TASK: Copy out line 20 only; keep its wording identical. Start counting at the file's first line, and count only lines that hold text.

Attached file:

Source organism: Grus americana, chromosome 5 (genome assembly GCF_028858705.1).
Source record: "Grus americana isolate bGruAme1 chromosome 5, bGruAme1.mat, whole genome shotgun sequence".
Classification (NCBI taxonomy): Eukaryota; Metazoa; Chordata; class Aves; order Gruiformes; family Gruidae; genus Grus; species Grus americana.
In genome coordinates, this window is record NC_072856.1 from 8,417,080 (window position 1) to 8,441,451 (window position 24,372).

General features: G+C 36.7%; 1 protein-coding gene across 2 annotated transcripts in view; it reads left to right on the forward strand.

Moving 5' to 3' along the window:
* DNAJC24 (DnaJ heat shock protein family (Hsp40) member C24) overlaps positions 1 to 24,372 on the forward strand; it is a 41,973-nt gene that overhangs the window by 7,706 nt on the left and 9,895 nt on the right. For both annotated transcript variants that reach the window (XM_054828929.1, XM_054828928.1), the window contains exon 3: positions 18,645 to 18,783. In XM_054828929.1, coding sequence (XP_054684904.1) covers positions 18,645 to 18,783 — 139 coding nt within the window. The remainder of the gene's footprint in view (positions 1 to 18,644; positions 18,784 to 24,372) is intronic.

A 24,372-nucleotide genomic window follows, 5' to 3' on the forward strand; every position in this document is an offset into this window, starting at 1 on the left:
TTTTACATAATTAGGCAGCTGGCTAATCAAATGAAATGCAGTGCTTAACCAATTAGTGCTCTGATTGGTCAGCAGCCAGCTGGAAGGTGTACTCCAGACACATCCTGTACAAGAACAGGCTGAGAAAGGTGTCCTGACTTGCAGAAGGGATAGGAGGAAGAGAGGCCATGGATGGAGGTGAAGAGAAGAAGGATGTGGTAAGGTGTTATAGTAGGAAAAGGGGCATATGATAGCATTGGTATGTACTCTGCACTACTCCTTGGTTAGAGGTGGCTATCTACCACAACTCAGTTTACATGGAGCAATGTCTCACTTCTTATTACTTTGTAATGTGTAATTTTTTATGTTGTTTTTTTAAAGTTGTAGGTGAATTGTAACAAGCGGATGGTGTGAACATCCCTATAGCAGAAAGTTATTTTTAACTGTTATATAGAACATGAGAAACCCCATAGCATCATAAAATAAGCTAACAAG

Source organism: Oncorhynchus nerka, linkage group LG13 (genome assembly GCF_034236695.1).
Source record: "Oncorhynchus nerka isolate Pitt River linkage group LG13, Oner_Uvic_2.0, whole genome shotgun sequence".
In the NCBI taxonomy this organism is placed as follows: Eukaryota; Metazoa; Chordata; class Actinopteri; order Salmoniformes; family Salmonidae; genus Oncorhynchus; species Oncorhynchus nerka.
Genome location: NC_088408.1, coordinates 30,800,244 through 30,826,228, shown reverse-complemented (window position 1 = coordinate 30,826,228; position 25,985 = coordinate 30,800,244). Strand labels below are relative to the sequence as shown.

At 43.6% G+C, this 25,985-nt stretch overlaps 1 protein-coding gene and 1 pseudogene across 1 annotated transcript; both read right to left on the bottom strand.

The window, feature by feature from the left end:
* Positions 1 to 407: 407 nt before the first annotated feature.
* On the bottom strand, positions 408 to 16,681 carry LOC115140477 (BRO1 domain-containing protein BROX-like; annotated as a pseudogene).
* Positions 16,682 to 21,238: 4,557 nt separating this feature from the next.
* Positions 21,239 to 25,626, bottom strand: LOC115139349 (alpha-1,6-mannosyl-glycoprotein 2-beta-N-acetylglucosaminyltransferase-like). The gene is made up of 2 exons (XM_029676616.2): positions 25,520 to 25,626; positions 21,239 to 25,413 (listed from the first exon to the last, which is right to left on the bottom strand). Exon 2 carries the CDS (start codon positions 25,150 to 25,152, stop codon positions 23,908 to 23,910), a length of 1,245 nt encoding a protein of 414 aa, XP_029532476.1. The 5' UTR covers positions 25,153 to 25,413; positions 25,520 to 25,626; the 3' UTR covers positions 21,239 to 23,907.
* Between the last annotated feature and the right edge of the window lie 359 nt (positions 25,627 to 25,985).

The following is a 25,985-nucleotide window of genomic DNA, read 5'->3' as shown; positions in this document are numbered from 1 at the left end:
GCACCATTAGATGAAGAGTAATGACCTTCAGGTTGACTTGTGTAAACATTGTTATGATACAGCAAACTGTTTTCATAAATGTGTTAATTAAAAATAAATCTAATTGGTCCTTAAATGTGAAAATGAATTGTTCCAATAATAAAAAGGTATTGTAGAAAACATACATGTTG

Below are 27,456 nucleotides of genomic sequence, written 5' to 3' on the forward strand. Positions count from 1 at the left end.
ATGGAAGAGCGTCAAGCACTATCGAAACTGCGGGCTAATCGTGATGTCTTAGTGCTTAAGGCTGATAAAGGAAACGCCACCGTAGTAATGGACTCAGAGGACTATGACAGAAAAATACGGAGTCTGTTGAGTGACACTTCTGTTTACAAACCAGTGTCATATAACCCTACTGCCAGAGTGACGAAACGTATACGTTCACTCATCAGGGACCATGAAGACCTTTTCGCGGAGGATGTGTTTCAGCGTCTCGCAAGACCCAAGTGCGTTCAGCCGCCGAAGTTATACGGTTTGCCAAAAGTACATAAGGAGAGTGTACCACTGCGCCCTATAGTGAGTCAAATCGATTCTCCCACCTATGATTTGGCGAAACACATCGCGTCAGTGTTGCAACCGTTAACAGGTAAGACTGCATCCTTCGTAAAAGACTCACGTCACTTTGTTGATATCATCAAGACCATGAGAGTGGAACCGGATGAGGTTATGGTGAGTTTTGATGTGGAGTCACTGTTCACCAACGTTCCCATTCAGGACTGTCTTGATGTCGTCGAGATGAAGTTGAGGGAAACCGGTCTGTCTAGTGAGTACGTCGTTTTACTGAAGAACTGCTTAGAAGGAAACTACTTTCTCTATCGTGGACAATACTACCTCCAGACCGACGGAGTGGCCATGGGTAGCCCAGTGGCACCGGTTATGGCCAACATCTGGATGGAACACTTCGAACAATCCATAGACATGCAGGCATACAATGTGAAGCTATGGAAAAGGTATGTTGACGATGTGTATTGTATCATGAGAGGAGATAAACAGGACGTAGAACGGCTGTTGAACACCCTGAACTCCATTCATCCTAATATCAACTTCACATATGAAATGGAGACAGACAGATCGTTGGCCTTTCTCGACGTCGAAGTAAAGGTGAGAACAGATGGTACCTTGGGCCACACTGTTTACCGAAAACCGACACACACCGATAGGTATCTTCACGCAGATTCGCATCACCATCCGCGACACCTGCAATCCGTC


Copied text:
* Between the last annotated feature and the right edge of the window lie 359 nt (positions 25,627 to 25,985).